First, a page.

Tolerance to meth can form quickly. Meth is a highly addictive drug, often used by smoking and snorting, and people who abuse it often need to take higher and higher doses to feel the same effects.
Increased tolerance is one of the hallmarks of drug addiction for all addictive substances, including meth, opioids, and alcohol.
Once a tolerance to meth develops, a person will use more of the drug every time they want to get high. This increases the risk of negative side effects and health problems.
How A Meth Tolerance Forms
A meth tolerance forms when a person repeatedly abuses meth to get high. As the body and brain get used to having meth in the system, a higher dose of the drug is needed to feel the same effects.
Meth is a central nervous system stimulant, meaning many of its effects come from the way it interacts with neurons, monoamine neurotransmitters, and receptors in the brain.
One neurotransmitter affected by meth is dopamine. Meth causes the rapid release of dopamine, which is part of what leads to feelings of euphoria in people that use the drug.
Over time as a person abuses meth repeatedly, it takes higher doses to release the same amount of dopamine in the brain.
Another widely known neurotransmitter affected by meth is serotonin. Serotonin release is also triggered by meth use, leading to short-term feelings of well-being.
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Factors That Influence Tolerance To Methamphetamine
Many factors can influence someone’s tolerance for meth.
One major factor is how often methamphetamine abuse occurs. The more times someone uses meth within a short time period, the higher their tolerance will become.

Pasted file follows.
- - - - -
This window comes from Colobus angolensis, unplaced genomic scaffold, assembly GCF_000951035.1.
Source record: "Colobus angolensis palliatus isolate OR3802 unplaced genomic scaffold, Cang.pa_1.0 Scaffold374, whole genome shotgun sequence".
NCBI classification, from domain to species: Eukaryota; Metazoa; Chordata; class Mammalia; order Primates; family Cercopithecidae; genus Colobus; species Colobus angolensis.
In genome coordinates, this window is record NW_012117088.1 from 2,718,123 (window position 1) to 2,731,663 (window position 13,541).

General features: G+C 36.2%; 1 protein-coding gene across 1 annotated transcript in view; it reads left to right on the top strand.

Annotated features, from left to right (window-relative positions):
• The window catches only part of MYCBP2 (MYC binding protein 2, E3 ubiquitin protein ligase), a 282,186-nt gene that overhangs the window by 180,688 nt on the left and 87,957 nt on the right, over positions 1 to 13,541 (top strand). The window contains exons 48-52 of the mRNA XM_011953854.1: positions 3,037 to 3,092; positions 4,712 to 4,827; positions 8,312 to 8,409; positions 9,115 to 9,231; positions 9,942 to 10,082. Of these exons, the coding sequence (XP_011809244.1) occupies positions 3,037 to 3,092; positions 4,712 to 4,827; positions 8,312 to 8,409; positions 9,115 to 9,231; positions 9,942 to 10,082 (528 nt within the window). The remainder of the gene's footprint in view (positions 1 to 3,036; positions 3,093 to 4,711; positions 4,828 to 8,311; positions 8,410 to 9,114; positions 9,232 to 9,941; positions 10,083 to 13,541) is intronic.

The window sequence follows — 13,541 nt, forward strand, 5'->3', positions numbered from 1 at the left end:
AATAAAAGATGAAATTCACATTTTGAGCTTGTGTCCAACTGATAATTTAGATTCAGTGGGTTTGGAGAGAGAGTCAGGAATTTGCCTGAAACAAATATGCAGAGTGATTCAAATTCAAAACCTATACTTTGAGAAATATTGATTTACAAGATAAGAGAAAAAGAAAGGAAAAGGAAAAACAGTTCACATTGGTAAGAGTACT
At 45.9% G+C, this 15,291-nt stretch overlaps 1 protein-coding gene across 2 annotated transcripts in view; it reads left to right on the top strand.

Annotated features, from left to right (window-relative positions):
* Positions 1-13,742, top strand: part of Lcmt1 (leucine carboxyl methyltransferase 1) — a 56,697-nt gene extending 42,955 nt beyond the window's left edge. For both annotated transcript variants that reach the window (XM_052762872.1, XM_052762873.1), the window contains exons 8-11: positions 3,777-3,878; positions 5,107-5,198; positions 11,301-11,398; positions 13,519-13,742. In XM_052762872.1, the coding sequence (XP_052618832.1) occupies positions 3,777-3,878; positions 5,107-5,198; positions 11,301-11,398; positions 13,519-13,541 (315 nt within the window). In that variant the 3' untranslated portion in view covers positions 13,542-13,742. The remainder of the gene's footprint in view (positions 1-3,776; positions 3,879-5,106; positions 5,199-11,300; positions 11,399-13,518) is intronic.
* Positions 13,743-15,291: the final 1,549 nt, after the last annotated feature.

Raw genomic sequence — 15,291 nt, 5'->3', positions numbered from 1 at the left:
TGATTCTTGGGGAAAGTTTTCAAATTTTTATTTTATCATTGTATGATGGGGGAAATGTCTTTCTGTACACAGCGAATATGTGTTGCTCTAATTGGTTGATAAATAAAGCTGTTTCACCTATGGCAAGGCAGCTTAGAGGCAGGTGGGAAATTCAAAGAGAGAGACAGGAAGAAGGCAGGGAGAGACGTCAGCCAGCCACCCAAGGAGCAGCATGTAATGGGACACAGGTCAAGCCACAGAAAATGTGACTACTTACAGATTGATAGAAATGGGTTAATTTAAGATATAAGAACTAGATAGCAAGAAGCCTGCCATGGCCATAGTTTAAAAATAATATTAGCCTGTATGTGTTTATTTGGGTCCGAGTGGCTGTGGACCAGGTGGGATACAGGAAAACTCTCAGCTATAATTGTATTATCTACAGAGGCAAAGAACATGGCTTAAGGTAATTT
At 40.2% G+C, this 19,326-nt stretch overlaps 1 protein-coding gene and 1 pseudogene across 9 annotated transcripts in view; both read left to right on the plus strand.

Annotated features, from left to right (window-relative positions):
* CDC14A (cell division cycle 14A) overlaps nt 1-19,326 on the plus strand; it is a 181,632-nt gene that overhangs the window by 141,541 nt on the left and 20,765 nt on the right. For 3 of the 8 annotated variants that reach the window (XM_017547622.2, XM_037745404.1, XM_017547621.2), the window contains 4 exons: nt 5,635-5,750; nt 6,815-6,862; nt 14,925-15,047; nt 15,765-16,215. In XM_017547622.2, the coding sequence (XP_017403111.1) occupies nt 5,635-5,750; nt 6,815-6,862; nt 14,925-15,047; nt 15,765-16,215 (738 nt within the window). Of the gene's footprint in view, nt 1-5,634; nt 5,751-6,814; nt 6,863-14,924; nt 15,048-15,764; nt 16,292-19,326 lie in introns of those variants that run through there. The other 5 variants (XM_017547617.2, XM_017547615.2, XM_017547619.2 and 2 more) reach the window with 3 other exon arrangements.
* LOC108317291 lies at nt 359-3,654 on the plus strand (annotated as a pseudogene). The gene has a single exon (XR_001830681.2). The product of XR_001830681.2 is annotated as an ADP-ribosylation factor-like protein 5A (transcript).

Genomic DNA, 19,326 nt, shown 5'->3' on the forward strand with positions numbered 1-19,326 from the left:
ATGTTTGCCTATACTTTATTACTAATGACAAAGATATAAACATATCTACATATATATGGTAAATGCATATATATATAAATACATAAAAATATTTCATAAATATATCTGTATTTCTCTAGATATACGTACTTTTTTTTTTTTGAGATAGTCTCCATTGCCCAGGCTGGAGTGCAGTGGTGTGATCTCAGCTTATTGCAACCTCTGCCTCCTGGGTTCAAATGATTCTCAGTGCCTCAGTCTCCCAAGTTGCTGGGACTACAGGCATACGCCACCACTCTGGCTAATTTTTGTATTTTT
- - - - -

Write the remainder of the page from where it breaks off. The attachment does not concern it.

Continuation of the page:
Another factor is the size and weight of the person using meth. In general, larger people will have to take more of the drug to feel the same effects.
A final major factor that influences meth tolerance is overall health and whether the person is using any other substances.
The body can only process so many toxins at once, so people who are using other drugs and/or have other health problems will likely have a lower meth tolerance.
How Meth Tolerance Affects The Body
Meth addiction has major physical and mental health effects.
Effects On Physical Health
As meth abuse goes on and tolerance builds, health problems are likely to arise as well.
Common physical health effects of meth abuse include:
- sleep problems and insomnia
- weight loss
- dry mouth
- “meth mouth” – rapid tooth decay from smoking meth
- fast heart rate and high blood pressure
- increased body temperature
- vitamin and mineral deficits
Effects On Memory And Emotional Health
Meth can also have major effects on memory, emotional, and mental health. Meth use can lead to psychosis, strong cravings for the drug, and major disorders like anxiety and depression.
Meth use can lead to erratic and unpredictable behavior, including violence and self-harm.
Effects Of Meth Tolerance On Withdrawal Symptoms
A very high tolerance to meth is usually a sign of heavy drug use. When a person who has been using meth heavily and consistently tries to detox, they are likely to experience withdrawal symptoms.
Meth withdrawal is less severe than that of some drugs like alcohol and opioids, but it can still be very difficult and often leads to relapse.
A high tolerance to meth is one sign that you should seek help at a professional meth detox center.
Treatment Programs For Methamphetamine Addiction
Treatment options for meth addiction usually begin with an inpatient detox and rehab program, before moving to inpatient or outpatient care.
People who use meth have a high relapse rate when they try to quit, so seeking professional help is highly recommended.
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If you or a loved one has been using meth, now is the time to act.
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Addiction Resource aims to provide only the most current, accurate information in regards to addiction and addiction treatment, which means we only reference the most credible sources available.
These include peer-reviewed journals, government entities and academic institutions, and leaders in addiction healthcare and advocacy. Learn more about how we safeguard our content by viewing our editorial policy.
- National Institute on Drug Abuse (NIDA) –– Methamphetamine DrugFacts
- National Library of Medicine –– Mechanisms for tolerance to methamphetamine effects
- United States Drug Enforcement Administration (DEA) –– Methamphetamine